These works VFRs (known as NW6A) became a test bed for technology that would eventually surface in the VFR750R.
“The motor in Michael’s bike has genuine race pedigree,” says Darren. “It’s an ex-Dr David Kieffer engine. He raced in AMA under number 91, although sadly he passed away in 2002.
“The motor was rebuilt by Dennis Zickrick and Ray Farrow, both former RSC/HRC technicians with the works AMA team. It runs a full HRC customer kit, including pistons, cams, rods, titanium valves, retainers, ported head and straight-cut primary gears plus a lightened and balanced crank but, being an ‘NF1’ kit motor rather than a full-factory spec NW6A, the crank is a 180-degree unit rather than the flat-sounding 360-degree type. Interestingly, Michael’s Rainey replica now runs a genuine NW6A motor that he managed to get hold of.”
If you’re wondering how much you’d have to pay just for the customer NF1 kit, CMSNL in the Netherlands have one in stock currently listed at an eye-watering 18,796 euros (A$29,000). Matching gearbox upgrades cost an additional 4655 euros (A$7200)! One complete camshaft will sting your wallet to the tune of 1119 euros (A$1700). Oh, and the exhaust system you’ll need to work with the kit – a mere 3655.50 euros (AUD$5600)!
Power doesn’t come cheap…
Michael scoured the world for the right parts. The majority came from US-based superbike collector Brian O’Shea who bought up Honda America’s full inventory of unused RSC/HRC racing parts. We’re talking everything from Spencer-era CB750F parts through to VF750F, RC24 and RC30 parts – literally pallets of the stuff, so Brian was able to assist with many impossibly rare parts that no longer exist anywhere else on the planet.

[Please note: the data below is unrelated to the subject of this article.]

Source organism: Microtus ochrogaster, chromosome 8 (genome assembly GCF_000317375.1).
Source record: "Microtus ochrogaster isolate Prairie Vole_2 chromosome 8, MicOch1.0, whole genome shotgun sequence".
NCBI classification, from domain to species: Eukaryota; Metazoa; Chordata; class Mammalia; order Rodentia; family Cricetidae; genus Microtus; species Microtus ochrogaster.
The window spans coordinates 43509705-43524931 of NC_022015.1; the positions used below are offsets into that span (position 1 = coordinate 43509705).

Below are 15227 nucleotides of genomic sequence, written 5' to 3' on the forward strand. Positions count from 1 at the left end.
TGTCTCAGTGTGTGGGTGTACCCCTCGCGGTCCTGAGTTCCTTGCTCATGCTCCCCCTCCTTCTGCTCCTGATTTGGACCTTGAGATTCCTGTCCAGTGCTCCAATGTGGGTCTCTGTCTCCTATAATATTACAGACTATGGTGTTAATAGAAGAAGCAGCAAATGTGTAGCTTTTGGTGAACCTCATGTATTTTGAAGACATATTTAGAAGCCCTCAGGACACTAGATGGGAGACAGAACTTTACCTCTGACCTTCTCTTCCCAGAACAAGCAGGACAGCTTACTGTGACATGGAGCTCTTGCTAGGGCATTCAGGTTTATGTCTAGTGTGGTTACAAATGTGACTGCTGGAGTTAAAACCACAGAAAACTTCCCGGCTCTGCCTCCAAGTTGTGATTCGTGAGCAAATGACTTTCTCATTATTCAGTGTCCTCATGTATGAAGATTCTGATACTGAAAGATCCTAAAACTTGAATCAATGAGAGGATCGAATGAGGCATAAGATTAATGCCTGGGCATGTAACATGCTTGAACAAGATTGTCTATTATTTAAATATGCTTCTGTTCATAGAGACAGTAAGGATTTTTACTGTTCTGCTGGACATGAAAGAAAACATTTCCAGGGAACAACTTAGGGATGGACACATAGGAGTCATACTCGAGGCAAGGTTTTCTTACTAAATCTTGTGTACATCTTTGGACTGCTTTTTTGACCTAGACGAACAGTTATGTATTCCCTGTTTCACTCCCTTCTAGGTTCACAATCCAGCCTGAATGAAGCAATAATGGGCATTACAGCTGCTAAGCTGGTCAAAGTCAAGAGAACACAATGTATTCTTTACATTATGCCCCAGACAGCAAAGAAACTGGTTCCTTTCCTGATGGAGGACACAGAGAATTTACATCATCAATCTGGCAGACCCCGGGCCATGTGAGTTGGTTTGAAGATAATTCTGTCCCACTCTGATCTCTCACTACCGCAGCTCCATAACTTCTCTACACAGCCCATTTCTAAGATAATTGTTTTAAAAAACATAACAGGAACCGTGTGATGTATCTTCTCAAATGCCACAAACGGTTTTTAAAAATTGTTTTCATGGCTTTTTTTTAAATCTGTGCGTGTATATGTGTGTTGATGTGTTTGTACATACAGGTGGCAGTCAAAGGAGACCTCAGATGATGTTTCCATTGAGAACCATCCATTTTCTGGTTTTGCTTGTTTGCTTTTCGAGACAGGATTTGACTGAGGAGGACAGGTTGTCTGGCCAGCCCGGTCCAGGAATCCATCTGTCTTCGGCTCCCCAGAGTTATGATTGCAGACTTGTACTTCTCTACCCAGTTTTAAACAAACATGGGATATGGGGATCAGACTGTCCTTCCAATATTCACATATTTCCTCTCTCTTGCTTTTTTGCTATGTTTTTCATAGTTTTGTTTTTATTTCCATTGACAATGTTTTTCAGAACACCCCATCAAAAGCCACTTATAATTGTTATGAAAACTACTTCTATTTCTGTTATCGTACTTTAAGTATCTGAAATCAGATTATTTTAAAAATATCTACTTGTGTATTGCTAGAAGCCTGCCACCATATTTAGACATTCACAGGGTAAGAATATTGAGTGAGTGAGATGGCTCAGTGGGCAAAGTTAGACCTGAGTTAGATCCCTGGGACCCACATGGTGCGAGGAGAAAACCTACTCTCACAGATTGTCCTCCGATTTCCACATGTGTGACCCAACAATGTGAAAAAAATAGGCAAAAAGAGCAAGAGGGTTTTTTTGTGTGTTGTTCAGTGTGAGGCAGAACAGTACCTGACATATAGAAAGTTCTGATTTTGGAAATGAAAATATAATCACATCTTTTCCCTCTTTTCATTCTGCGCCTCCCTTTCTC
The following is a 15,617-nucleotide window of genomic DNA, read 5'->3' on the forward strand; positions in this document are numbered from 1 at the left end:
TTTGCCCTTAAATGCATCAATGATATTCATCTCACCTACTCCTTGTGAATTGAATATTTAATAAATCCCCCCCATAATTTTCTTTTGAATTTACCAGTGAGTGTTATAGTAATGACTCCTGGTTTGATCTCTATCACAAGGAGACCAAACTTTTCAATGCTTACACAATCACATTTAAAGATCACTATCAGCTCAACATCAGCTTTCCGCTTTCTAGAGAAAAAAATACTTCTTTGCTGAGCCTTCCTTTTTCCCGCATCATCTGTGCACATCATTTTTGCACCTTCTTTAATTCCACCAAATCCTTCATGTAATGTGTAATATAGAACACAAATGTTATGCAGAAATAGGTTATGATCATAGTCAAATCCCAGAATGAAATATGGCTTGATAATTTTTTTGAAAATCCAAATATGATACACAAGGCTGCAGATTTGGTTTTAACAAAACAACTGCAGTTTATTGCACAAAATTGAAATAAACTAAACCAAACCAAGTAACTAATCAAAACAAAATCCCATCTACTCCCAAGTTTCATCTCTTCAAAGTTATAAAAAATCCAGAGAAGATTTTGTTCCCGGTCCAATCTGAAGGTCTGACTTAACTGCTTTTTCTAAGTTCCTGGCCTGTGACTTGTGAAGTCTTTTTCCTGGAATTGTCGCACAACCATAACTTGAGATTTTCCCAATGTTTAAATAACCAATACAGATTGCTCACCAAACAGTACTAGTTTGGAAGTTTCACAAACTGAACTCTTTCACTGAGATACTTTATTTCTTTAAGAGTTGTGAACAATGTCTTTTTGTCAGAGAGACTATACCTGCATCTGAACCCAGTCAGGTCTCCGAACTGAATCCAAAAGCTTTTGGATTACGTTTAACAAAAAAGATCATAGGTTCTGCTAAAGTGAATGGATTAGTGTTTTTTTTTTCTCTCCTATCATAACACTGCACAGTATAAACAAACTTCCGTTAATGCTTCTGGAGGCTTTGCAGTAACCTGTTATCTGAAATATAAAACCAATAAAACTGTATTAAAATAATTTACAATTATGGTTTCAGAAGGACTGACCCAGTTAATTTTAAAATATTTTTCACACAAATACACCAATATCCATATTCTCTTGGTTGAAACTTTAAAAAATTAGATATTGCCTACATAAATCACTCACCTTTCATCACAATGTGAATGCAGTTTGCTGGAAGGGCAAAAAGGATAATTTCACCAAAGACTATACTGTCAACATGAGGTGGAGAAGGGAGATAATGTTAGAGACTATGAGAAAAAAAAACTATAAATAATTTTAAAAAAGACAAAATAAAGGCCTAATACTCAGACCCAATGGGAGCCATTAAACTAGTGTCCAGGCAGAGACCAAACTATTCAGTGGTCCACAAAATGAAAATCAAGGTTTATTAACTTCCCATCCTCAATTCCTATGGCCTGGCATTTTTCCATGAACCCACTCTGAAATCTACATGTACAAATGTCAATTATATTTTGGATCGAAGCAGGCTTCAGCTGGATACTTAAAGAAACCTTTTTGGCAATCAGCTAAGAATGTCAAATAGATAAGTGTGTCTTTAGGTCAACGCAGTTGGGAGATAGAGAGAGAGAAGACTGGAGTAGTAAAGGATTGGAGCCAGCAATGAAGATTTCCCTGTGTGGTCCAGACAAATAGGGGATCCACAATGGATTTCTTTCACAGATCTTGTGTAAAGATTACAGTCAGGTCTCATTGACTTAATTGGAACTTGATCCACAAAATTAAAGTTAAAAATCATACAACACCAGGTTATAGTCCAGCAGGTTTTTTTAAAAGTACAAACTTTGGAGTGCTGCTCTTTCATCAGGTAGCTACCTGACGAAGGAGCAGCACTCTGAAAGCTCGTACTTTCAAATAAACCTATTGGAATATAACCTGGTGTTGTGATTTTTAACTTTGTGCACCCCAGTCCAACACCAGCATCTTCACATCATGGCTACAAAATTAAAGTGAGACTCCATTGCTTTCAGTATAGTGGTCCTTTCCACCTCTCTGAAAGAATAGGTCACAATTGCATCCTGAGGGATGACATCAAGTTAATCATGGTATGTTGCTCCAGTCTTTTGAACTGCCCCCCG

As such, Darren was able to complement the motor with ancillaries worthy of its full-kit spec. Fuelling is taken care of by the bank of exotic Keihin HRC RVD roundslide carbs that started the whole project – try ordering a set of those through your local Honda dealer… The wiring harness and analogue ignition with 12,500rpm limiter are also HRC parts, as is the serpentine-esque left-exiting exhaust system.
“The exhaust is a stainless-steel system that’s seen action previously. It was in pretty rough shape when it arrived,” says Darren. “I had to refinish it in my vapour-blasting cabinet to transform it back to its former glory.
The finish isn’t perfect, but then again it’s a used part and it shouldn’t have to be as-new condition on what is a racebike – none of them are ever perfect, works machine or not.”
Michael’s desire for his bikes to stay as close in specification to Fred and Wayne’s was so strong that he not only sourced genuine parts for the build, he also supplied Darren with HRC factory manuals for both the NF1 kit and NW6A machines, as well as all the supporting schematics, diagrams and part numbers.
“Having a pile of factory parts is all well and good, but it was the extra info supplied by Michael that helped pull it all together. Brian was also able to fill in the blanks by providing detailed pictures of the many modifications the Honda mechanics made to the bikes’ engines, chassis and suspension parts throughout the seasons.
“A number of components were fabricated from drawings, including reproductions of the lower fairing mounts, exhaust hanger, swingarm spools, battery box, and a frame modification for the rear brake forward stay mount. The bodywork was sourced from Japan.”